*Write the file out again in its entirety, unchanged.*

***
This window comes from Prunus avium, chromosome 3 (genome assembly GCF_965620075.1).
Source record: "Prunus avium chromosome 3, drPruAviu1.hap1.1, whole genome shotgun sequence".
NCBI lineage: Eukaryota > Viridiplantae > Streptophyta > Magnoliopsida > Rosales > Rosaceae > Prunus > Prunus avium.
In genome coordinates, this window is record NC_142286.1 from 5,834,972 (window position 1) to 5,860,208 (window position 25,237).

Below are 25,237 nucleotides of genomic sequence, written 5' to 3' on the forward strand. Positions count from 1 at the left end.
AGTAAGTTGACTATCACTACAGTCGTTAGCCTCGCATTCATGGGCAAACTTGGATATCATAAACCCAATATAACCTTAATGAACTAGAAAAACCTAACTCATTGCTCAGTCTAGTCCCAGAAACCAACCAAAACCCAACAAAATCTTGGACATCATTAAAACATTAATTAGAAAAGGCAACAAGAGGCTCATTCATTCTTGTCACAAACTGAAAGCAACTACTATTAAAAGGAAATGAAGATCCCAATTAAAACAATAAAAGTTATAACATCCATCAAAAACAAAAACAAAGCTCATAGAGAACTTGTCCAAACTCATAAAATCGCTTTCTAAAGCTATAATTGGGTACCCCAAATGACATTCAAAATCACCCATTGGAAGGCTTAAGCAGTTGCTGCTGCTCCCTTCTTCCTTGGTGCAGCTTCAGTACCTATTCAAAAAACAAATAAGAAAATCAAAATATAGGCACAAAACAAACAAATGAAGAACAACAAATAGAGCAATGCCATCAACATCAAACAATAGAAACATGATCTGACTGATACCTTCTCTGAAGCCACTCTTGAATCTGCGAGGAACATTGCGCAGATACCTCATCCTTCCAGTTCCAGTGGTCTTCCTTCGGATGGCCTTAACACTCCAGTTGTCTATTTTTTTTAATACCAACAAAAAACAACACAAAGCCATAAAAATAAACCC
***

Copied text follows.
This window comes from Prunus avium, chromosome 3 (genome assembly GCF_965620075.1).
Source record: "Prunus avium chromosome 3, drPruAviu1.hap1.1, whole genome shotgun sequence".
NCBI lineage: Eukaryota > Viridiplantae > Streptophyta > Magnoliopsida > Rosales > Rosaceae > Prunus > Prunus avium.
In genome coordinates, this window is record NC_142286.1 from 5,834,972 (window position 1) to 5,860,208 (window position 25,237).

Below are 25,237 nucleotides of genomic sequence, written 5' to 3' on the forward strand. Positions count from 1 at the left end.
AGTAAGTTGACTATCACTACAGTCGTTAGCCTCGCATTCATGGGCAAACTTGGATATCATAAACCCAATATAACCTTAATGAACTAGAAAAACCTAACTCATTGCTCAGTCTAGTCCCAGAAACCAACCAAAACCCAACAAAATCTTGGACATCATTAAAACATTAATTAGAAAAGGCAACAAGAGGCTCATTCATTCTTGTCACAAACTGAAAGCAACTACTATTAAAAGGAAATGAAGATCCCAATTAAAACAATAAAAGTTATAACATCCATCAAAAACAAAAACAAAGCTCATAGAGAACTTGTCCAAACTCATAAAATCGCTTTCTAAAGCTATAATTGGGTACCCCAAATGACATTCAAAATCACCCATTGGAAGGCTTAAGCAGTTGCTGCTGCTCCCTTCTTCCTTGGTGCAGCTTCAGTACCTATTCAAAAAACAAATAAGAAAATCAAAATATAGGCACAAAACAAACAAATGAAGAACAACAAATAGAGCAATGCCATCAACATCAAACAATAGAAACATGATCTGACTGATACCTTCTCTGAAGCCACTCTTGAATCTGCGAGGAACATTGCGCAGATACCTCATCCTTCCAGTTCCAGTGGTCTTCCTTCGGATGGCCTTAACACTCCAGTTGTCTATTTTTTTTAATACCAACAAAAAACAACACAAAGCCATAAAAATAAACCC